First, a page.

Two years ago when a friend arrived at my home with a bottle of Wild Turkey Diamond, a release created to mark master distiller Jimmy Russell’s 60 years with the brand, we were excited. Yet our enthusiasm evaporated quickly when that first taste revealed Diamond was unpleasantly soft and lacking in memorable flavor we’d hoped for. We couldn’t understand how the big, bold Wild Turkey flavors we’d sipped for years had disappeared into this velvet smooth rendition of an unassertive, unimpressive whiskey.
Were it not for some terrific private barrel picks shared by friends since then, I’d not have been so excited to have received a review bottle of Master’s Keep Decades. But master distiller Eddie Russell’s mark on those whiskeys, as well as this one, is not only obvious, but impressive. So much so that I’m anticipating an amazingly innovative and interesting future for this brand, and Russell himself affirmed that in a recent chat about Decades: “I really liked that whiskey, and I’ll do another Master’s Keep. And it’s probably going to be something really out there that Jimmy might look at me and think, what are you doing?”
If it’s anything at all like this one, he’ll be doing extremely well.
Tasting Notes: Wild Turkey Master’s Keep Decades
Vital Stats: Wild Turkey Master’s Keep Decades is a non-chill-filtered, 104-proof mingling of barrels ranging in age from 10 to 20 years old. The bottle bears only the signature of master distiller Eddie Russell, further cementing his position has the main whiskey maker at this historic distillery. Its MSRP is $150.
Appearance: In the glass, translucent pecan wood, hinting strongly at its age. A few swirls trigger curtains of thin legs.
Nose: My anchor point with Wild Turkey is traditionally leather tack and tobacco, and this bourbon is right there, but with added manners. A little pause lets cedar, toasted marshmallow, a bit of grassy rye, and white pepper emerge, which adds to the intrigue. No aromas are overpowering here, which hints at elegance and balance.
Palate: Did I say elegance? I did, because it also drinks elegantly. This is Wild Turkey after Cotillion school; the gobbler wearing a tuxedo. All the basics come in, but with nuances: oak becomes campfire and barn wood (there’s that leather tack again), cereal grain becomes malty. Fruit becomes a mélange of cooked apple, peach and cherry—almost like a candy version of the three. But it can’t be called sweet, because it’s not. It’s just pleasingly mid-palate fruity. This whiskey is silken front to back, and virtually tannin free. I can’t recall the last time I enjoyed a whiskey this soft at this proof.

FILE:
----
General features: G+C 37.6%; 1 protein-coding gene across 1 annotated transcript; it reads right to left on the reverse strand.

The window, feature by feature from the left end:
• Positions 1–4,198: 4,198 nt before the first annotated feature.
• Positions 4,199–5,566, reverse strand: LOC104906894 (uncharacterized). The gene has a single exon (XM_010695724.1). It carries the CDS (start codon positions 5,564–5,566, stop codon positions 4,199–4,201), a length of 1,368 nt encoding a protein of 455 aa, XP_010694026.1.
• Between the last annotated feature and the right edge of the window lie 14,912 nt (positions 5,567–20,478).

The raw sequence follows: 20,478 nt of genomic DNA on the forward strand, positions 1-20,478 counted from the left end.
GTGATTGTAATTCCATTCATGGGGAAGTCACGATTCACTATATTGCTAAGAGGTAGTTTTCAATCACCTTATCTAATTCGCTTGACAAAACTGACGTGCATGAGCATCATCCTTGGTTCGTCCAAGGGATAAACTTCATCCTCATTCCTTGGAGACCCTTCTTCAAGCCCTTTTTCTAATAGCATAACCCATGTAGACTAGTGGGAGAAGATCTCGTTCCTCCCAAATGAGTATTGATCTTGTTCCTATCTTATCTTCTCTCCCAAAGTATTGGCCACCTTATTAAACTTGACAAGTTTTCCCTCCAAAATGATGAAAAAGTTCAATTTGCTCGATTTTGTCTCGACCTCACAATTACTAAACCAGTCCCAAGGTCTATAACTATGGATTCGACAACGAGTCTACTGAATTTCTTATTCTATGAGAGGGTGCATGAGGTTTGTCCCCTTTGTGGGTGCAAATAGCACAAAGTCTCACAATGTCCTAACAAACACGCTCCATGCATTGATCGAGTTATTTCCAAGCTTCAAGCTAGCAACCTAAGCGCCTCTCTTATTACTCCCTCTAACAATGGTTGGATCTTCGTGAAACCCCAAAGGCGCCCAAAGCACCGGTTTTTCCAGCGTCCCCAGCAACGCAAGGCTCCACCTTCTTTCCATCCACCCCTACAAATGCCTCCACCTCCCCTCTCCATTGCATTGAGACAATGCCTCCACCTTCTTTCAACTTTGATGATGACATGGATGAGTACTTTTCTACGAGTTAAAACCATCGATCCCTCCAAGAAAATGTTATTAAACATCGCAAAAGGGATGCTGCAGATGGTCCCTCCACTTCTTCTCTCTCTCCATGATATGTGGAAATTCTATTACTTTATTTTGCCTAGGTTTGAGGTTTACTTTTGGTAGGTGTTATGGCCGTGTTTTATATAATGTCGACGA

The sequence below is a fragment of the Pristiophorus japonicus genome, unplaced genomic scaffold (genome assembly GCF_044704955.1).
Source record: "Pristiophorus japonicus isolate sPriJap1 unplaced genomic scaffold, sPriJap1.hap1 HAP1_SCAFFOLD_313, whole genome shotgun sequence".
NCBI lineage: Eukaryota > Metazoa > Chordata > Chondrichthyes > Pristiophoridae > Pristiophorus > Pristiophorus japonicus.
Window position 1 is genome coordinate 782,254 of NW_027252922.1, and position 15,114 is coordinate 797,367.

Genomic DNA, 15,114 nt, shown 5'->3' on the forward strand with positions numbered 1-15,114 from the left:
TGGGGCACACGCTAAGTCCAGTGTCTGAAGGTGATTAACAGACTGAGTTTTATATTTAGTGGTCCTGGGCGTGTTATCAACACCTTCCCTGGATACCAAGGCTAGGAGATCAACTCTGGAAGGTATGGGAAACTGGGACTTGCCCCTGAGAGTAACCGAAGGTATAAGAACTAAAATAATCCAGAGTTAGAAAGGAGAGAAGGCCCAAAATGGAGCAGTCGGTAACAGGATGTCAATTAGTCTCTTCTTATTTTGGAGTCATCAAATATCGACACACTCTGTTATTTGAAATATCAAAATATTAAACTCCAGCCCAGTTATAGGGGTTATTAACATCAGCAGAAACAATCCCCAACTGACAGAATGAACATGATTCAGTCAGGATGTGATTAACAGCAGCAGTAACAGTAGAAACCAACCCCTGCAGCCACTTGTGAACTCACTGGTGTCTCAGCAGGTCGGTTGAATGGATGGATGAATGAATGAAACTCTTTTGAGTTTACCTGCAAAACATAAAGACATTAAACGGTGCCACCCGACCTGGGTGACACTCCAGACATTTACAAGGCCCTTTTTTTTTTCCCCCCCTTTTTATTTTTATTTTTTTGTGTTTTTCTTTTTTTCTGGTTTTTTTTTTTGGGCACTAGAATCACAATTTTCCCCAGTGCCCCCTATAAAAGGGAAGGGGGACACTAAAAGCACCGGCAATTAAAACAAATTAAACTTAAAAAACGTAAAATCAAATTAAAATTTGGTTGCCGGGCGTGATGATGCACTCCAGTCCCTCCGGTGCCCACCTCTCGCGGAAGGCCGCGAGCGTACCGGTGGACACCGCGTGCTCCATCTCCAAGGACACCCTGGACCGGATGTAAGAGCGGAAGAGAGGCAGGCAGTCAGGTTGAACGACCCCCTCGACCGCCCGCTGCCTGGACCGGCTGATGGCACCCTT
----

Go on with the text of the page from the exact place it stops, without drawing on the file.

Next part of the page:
Final Thoughts and Score:
Wild Turkey’s base 101 is and always will be the “kickin’ chicken,” and I’ll always love it—even its coarse edges and an in-your-face flavor that’s unmistakable and polarizing. Some like it, some don’t. That Eddie Russell has created such a top-notch polar opposite of the brand standard makes a huge statement; not one of departure from the standard of his revered daddy, Jimmy Russell, but a refined one.
This is a pricey bourbon, but one guaranteed not to disappoint any fan of the spirit.
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Steve Coomes is an award-winning journalist and book author specializing in whiskey and food. In his 30-year career, he has edited and written for national trade and consumer publications including USA Today, Southern Living, Delta Sky Magazine, Nation’s Restaurant News, Pizza Today, Restaurant Business, Bourbon + and American Whiskey magazine....